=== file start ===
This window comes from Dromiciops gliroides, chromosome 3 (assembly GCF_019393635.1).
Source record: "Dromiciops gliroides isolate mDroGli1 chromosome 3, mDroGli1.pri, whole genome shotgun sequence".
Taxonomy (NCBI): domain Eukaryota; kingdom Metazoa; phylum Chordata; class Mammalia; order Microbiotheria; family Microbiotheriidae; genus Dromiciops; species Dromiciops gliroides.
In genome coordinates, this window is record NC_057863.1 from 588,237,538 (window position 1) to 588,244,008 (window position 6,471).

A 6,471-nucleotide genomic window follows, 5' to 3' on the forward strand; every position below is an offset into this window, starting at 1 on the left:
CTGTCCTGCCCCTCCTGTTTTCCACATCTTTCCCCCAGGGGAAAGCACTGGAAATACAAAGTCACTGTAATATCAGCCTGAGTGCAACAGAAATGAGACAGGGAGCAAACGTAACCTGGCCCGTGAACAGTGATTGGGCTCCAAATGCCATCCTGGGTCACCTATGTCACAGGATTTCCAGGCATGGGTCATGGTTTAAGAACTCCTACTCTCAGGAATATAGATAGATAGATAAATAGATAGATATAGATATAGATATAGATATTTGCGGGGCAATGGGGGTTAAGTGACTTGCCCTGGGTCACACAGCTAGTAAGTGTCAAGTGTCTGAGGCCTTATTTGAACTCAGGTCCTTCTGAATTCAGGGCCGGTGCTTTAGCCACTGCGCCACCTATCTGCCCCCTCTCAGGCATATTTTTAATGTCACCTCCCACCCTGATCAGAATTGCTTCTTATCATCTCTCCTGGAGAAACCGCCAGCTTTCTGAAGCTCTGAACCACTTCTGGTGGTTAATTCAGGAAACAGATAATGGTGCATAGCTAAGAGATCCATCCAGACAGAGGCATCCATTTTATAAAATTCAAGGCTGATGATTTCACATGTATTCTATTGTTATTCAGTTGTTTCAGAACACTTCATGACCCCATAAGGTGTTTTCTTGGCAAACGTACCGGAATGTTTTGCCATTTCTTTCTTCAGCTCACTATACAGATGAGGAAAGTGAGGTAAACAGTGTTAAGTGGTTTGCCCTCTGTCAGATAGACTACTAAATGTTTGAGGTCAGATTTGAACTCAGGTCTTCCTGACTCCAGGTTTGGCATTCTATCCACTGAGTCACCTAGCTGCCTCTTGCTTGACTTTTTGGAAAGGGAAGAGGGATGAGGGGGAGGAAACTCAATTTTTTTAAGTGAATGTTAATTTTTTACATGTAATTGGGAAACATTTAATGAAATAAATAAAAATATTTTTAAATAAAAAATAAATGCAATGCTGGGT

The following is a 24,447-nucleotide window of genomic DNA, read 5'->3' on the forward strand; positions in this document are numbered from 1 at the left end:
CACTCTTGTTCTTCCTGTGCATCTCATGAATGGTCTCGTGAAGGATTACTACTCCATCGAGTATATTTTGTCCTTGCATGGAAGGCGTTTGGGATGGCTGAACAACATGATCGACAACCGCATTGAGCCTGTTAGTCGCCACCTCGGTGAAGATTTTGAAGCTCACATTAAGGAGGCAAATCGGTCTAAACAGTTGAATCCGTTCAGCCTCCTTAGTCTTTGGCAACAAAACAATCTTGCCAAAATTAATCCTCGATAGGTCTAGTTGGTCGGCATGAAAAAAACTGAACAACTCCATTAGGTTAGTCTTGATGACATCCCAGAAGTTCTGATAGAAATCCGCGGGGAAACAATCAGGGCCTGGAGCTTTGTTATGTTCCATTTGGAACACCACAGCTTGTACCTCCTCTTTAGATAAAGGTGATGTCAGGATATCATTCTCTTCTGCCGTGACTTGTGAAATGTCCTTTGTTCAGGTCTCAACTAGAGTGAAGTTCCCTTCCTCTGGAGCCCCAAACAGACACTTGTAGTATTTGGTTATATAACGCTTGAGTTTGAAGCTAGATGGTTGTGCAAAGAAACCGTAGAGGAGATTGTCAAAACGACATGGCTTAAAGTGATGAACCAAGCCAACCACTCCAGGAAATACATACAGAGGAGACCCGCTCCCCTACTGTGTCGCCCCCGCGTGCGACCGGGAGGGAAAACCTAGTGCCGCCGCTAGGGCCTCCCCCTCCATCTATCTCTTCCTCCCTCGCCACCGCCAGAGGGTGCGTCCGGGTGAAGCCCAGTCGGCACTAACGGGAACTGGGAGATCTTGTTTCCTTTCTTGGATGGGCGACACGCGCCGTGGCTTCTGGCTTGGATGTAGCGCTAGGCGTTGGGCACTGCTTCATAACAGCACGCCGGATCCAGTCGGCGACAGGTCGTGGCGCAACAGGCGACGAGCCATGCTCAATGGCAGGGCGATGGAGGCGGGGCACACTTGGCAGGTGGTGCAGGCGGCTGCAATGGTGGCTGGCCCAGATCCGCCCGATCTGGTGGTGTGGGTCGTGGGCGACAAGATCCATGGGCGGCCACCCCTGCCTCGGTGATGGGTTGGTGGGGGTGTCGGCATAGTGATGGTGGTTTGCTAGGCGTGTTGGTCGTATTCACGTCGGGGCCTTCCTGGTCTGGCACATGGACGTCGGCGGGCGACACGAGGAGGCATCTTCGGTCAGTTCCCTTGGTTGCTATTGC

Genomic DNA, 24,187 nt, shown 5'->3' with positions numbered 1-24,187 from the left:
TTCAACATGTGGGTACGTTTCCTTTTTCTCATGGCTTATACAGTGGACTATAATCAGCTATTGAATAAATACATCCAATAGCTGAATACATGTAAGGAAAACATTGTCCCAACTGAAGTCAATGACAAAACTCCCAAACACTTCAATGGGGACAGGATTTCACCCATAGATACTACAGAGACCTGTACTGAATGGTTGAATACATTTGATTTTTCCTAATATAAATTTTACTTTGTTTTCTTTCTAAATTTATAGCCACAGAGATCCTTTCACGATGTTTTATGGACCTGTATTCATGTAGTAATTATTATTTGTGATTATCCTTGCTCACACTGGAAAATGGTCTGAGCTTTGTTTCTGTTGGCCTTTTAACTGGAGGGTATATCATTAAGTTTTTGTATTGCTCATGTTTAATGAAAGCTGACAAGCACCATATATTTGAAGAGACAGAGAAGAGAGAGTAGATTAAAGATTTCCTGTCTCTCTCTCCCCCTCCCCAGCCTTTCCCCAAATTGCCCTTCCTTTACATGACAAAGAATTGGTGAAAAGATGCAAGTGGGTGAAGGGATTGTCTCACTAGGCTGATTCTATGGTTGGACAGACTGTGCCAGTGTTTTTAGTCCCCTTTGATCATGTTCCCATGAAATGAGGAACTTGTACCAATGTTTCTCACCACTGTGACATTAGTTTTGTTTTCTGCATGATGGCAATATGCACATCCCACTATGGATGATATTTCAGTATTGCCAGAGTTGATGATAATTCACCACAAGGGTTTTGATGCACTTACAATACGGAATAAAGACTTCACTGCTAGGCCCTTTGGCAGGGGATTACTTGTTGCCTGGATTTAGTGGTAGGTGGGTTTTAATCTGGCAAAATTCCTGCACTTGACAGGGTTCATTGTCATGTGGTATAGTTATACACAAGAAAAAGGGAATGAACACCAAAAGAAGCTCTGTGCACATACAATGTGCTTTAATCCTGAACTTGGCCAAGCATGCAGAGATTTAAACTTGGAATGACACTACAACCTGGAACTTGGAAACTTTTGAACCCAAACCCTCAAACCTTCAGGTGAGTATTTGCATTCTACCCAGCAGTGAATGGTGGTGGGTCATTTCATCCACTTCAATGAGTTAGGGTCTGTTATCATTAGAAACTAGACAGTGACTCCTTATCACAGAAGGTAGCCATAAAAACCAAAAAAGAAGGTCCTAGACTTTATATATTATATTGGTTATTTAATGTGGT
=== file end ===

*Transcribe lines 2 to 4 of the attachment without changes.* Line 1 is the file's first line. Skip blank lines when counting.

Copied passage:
Source record: "Dromiciops gliroides isolate mDroGli1 chromosome 3, mDroGli1.pri, whole genome shotgun sequence".
Taxonomy (NCBI): domain Eukaryota; kingdom Metazoa; phylum Chordata; class Mammalia; order Microbiotheria; family Microbiotheriidae; genus Dromiciops; species Dromiciops gliroides.
In genome coordinates, this window is record NC_057863.1 from 588,237,538 (window position 1) to 588,244,008 (window position 6,471).